4. I’ve not seen any specs on electromagnets for stopping the busses or changing speeds. The faller electromagnet was pretty massive, but they were working a reed switch and the tomytecs I think use a much more sensitive Hall effect sensors and tomytec road sections use neodymium magnets. Again this may require some experiment to create your own to do the trick. Other option might be to put a little neodymium magnet on a servo to pull it in place or to the side to have it off if electromagnets don’t do it for you, but you will need a lot more room under the roadway.

 

5. Yes you can make your own points. I made manually thrown ones that just drag a wire to one of two facing wires. If a bus approaches from the opposite direction and the point is not throw properly it usually can span the gap if a pretty straight shot and pick up the other end, but better if point is thrown properly. This could easily get thrown by tortoise mechs or rc servos.

 

You can do a roundabout/reversing loop very well though by just doing the reversing loop and having a small gap in one of the loop wires at the Y. Bus will go on the continuous wire leg at the Y when entering the loop and then just spans the gap on the way out.

 

6. This would be very tough as the bus has no electrical interaction with the road. Photosesors in the road could detect busses going over spots (ie to just pause busses at intersections if one is detected already there or switch a bus to not try a stop if one is already at the stop) but not transpond which bus it was. RFID would work as they can be tiny (like a grain of rice) and you can tune their detector antenna quite a bit to get diffenrent shaped detection fields, but it would be a pretty intense electronics and computer programming project. Photosensors would be a much simpler with arduino shields.

 

get a tomytec bus and play, I had a lot of fun with the faller and want to play more with the tomytec when I have the time. You can use neodymium magnets under your board to play with stops and speed changes.

 

cheers,

 

jeff

 

Anoter thread. There are more but quick search is not bringing them up. I think one chap who did the bus turntable actuation also did a servo controled point. Search can be frustrating in forums!

 

 

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Interesting plan! Here are some of my inputs through my reading and also experimenting:

 

1. Will the Faller Car system wire work with the Tomytec buses? 

Sorry I cant advise you on this as I don't have any faller car system... but technically it should work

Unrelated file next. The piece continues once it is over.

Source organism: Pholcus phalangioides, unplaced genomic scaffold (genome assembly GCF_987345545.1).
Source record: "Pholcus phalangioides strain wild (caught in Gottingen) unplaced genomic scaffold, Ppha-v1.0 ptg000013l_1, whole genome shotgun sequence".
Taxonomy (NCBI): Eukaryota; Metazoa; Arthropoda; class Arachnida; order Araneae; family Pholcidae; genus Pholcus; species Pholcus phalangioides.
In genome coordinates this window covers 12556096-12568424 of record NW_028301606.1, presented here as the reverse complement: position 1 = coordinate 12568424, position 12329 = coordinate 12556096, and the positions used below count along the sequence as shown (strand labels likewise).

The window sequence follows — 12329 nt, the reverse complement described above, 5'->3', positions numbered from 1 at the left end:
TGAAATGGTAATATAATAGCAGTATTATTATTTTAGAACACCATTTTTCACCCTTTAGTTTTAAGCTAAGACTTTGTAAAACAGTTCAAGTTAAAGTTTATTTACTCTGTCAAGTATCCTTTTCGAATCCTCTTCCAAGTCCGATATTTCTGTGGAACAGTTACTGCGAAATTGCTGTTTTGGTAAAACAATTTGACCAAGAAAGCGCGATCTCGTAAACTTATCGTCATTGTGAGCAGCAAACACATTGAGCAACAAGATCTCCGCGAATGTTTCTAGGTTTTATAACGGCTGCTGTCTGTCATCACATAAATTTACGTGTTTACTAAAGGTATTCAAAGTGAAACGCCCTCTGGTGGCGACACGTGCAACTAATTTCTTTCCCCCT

2. What would be the minimum turn radius for the bus? 

For Tomytec buses, smallest turning radius is R66 as per Tomytec, but do remember Tour buses (i.e. coach buses and non route buses, basically buses that are much longer) that uses the BM-03 chassis CANNOT turn at R66. They require the next tighter turn (R103) to make it through the turn smoothly, though I have tried using R66 for the tour coaches and sometimes they make it through but other times they get 'derailed' and veer off course... 

 

3. Is it possible to have a level rail crossing? I have the standard Kato automated rail crossing. Would be nice if I can have the bus cross that crossing. E..g. if there is no guide wire, will the bus automatically continue straight on or will it behave erratic and swerve off the road onto the tracks? 

This is a complicated project involving magnetic servo motors, as seen here on this video: 

(Apologizes as this has been posted a few times, but it is by far the neatest and best looking one!) 

 

4. There will be junctions with traffic lights. How can I make a bus stop at the red/amber light? I understand that you can control the bus with magnets under the surface. Is there a spec to buy a electromagnet that does the job?

Similarly like the grade crossing as above, one might need a servo motor and magnets. As for the junctions, they are primilarly controlled by the switches below the junctions, like so:

 

Therefore, it might be possible to make that all remote-controlled, though as a novice I seriously have no idea how to make that happen! 

 

5. Would it be possible to create a remote controlled turn-out, such that one bus may go straight and the other pulls over or turns left or right? 

Like above, I think one might be able to come up with a remote to control whether the bus goes straight, turn left or turn right. It might then be possible to link the stop-and-go piece with a remote so that one can control the signal lights in conjunction with the bus moving and stopping (i.e. Red traffic signal bus stops, green bus goes etc.) Although again being the novice I am and not an extensive knowledge of electronics and magnets... 

 

6. I may like to have two buses. Is there a way to detect the position of a bus to create a block system that prevents that the buses run into each other?  

HHmmm this will be interesting... Sorry with my limited knowledge I cant answer that...

 

 

Hope you have fun trying this out as it would be very interesting to see it complete! 

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Just a few remarks:

 

For moving turnouts and stop sections, it's possible to use servos. Any standalone turnout servo controller (like Peco's) or an Arduino will be good. If you don't know how they work, the Peco servo control pack works off the shelf and has both manual switch and DCC options.

 

For variable speed settings, it's possible to mod a stop section to be a speed change section instead.